Two men were charged Tuesday in connection to all four substation attacks that occurred in western Washington state over Christmas, as the federal government pursues prosecution for increased instances of electric grid sabotage across the country this winter.
Matthew Greenwood, 32, and Jeremy Crahan, 40, both of Puyallup, Washington, have been charged with conspiracy to damage energy facilities and possession of an unregistered firearm.
The first offense is punishable by up to 20 years in prison, while the latter is punishable by up to 10 years, according to federal prosecutors.
The two men are believed to be behind attacks at all four substations that were targeted over the Christmas holiday that cut power and left thousands in the dark and cold.
The damage to the Graham and Elk Plain substations – both operated by Tacoma Power – alone is estimated to be at least $3 million. The Kapowsin and Hemlock substations operated by Puget Sound Energy were also sabotaged. The criminal complaint was filed Saturday and unsealed on Tuesday.
Both men are expected to appear in U.S. District Court in Tacoma later Tuesday, U.S. Attorney Nick Brown said, announcing that the two men had been arrested on New Year’s Eve following what the Justice Department categorized as a "fast-moving investigation by the FBI."
"I commend the work by the FBI to quickly identify these suspects and disrupt any future attacks on the east Pierce County power grid," Brown said in a statement. "We have seen attacks such as these increase in Western Washington and throughout the country and must treat each incident seriously. The outages on Christmas left thousands in the dark and cold and put some who need power for medical devices at extreme risk."
"I am so thankful for how quickly and diligently our investigators and partners worked to bring this to a resolution," Richard A. Collodi, special agent in charge of the FBI's Seattle field office, added. "This case took many of them away from their families during the holidays but through their efforts, we have two men in custody we believe to be responsible for all four power station attacks. This demonstrates the commitment by all levels of law enforcement to protect our infrastructure and hold those accountable who put our community in danger."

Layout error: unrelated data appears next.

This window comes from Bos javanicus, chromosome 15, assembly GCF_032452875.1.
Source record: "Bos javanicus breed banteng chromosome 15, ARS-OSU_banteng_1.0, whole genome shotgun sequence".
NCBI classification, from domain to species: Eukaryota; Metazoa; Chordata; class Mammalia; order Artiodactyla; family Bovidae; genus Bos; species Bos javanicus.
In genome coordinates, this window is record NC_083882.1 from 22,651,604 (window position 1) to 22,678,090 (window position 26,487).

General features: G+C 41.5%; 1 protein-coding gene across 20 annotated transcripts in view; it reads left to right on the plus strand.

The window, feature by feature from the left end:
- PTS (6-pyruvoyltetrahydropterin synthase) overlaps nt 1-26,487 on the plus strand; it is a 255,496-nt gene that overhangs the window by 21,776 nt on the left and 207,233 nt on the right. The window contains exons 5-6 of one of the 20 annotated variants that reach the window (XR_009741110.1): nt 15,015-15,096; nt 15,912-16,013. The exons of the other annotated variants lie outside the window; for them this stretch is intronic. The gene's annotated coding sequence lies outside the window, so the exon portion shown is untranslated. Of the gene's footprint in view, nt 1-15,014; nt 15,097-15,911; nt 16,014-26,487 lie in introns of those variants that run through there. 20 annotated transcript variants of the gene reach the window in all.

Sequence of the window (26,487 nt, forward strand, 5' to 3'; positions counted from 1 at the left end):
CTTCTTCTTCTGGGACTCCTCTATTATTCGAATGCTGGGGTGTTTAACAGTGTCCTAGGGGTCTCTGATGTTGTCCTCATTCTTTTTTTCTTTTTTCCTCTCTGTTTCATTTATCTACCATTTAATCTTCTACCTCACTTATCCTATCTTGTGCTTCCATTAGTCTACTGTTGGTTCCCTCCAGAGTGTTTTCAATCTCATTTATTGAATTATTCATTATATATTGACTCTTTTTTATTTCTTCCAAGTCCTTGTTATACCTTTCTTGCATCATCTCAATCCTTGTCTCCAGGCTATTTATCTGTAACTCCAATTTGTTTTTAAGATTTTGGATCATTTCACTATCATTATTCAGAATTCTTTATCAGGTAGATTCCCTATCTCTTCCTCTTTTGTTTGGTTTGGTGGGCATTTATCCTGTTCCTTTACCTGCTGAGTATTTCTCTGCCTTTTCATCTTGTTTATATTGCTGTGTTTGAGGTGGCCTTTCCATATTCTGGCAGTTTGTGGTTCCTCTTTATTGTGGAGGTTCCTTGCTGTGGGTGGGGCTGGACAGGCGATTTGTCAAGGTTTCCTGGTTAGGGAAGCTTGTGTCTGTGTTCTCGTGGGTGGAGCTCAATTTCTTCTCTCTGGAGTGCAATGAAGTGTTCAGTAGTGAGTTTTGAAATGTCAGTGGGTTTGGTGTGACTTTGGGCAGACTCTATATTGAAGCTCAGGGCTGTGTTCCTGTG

According to the criminal complaint, the two men were identified as possible suspects through the analysis of cellphone records. At one of the substations, Tacoma Power captured images of one suspect and the image of a pickup truck that appeared to be connected with the attack.
A similar pickup was connected to the defendants, prosecutors allege. When law enforcement served a search warrant on the home of the suspects, they recovered distinctive clothing pictured in the surveillance photos. Agents also seized two short-barreled firearms that had not been registered as required by law. One of the firearms was equipped with a make-shift silencer, the complaint says.
The FBI is investigating the case with assistance from the Pierce County Sheriff’s Department, the Bureau of Alcohol, Tobacco, Firearms & Explosives (ATF), Tacoma Police Department, the Washington State Department of Corrections and the Federal Protective Service.
The press release commended assistant U.S. Attorneys Will Dreher, Stephen Hobbs and Todd Greenberg, who "all worked around the clock over the last week to obtain search warrants and arrest warrants to assist the FBI investigation."
Last month, the FBI joined the investigation into blackouts in Moore County, North Carolina, where some 40,000 customers were left without electricity and schools were closed for days after authorities reported intentional, criminal gunfire caused extensive damage at two substations. No suspects have been publicly identified in that case. Around the same time, Homeland Security had been monitoring similar attacks at power stations in Oregon and Washington in response to online calls to damage critical infrastructure.
Fox News' Corbett Riner contributed to this report.